Microsoft has responded to rather eyebrow-raising claims that Project Natal has problems tracking the movement of black skin, stating that the technology will "obviously work with people of all shapes and ethnicities at launch".
"Last week at E3, we gave a taste of what to anticipate when Project Natal launches. As we mentioned to everyone who had the chance to play, we were working with tech demos and, as we all know, these can be temperamental," Microsoft told Eurogamer.
"The goal of Project Natal is to break down the barriers for everyone to play, and it will obviously work with people of all shapes and ethnicities at launch."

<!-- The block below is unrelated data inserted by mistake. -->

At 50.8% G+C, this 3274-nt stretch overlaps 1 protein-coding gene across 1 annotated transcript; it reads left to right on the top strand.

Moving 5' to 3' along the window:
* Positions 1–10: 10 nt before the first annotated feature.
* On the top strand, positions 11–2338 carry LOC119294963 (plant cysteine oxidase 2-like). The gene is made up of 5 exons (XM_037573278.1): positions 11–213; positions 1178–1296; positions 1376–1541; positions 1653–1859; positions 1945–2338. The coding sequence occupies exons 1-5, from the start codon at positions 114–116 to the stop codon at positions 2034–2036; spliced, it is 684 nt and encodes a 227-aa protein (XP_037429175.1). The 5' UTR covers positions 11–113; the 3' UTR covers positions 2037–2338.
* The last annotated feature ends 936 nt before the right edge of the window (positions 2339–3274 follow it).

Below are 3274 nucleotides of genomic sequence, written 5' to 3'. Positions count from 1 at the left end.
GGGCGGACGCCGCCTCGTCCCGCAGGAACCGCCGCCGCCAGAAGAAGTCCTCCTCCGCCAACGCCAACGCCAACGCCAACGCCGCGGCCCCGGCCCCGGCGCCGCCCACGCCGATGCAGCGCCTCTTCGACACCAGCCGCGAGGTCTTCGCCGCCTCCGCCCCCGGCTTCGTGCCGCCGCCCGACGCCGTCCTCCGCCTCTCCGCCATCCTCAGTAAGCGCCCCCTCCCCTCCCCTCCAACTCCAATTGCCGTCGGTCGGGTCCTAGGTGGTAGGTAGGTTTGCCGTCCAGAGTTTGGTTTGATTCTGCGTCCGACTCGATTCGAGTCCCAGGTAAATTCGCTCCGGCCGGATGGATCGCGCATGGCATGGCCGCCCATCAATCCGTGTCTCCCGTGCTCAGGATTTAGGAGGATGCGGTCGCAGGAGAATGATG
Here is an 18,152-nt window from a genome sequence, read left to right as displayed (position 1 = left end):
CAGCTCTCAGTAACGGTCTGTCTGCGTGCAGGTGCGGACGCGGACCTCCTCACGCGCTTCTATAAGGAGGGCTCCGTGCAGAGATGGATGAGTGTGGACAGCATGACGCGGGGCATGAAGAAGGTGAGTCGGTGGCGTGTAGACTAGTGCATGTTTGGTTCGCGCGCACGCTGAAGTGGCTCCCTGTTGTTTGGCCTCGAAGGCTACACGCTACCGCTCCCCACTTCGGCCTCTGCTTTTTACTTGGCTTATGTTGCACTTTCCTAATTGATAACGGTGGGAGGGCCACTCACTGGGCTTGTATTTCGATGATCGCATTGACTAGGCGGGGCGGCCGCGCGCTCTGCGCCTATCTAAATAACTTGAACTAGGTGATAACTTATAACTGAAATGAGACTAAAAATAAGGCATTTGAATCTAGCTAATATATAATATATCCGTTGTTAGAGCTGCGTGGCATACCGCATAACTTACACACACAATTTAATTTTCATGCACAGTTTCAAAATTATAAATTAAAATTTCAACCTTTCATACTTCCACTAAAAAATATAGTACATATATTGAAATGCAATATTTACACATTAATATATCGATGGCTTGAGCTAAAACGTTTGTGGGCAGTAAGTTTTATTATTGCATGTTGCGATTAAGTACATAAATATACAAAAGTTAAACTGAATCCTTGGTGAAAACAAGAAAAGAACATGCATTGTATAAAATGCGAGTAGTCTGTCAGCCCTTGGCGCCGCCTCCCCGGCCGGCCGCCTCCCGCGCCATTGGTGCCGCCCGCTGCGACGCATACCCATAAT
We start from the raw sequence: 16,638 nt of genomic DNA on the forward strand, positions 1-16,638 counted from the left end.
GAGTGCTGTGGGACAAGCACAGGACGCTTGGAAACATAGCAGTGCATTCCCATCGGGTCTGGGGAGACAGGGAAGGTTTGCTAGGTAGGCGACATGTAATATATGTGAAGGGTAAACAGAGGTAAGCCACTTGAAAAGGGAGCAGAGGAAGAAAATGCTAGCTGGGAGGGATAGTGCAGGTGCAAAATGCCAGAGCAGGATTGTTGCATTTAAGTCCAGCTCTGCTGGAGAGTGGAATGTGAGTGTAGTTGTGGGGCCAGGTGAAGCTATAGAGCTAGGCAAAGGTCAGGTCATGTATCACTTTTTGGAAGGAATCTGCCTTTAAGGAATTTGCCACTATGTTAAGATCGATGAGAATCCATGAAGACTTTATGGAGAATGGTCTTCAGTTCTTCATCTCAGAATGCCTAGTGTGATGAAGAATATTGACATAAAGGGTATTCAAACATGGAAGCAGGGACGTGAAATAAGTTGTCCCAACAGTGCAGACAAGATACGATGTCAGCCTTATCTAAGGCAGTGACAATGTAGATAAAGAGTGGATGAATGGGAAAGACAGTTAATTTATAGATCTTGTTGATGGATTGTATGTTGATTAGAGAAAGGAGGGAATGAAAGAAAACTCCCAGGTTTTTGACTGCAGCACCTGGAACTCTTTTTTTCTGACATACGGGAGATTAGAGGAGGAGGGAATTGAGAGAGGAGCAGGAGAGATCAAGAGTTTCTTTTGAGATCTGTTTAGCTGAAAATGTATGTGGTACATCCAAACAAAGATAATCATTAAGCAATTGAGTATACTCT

The company pointed us towards a YouTube video of Sugar Ray Leonard - the retired African-American boxer - playing with Project Natal at E3 last week, and experiencing evidently no problems.
African-American videogames journalist N'Gai Croal was reported to have had problems steering Burnout Paradise using Project Natal during a demonstration at E3. Early reaction on NeoGAF claimed that the melanin in black skin interferes with near-infrared spectroscopy, which Project Natal apparently uses.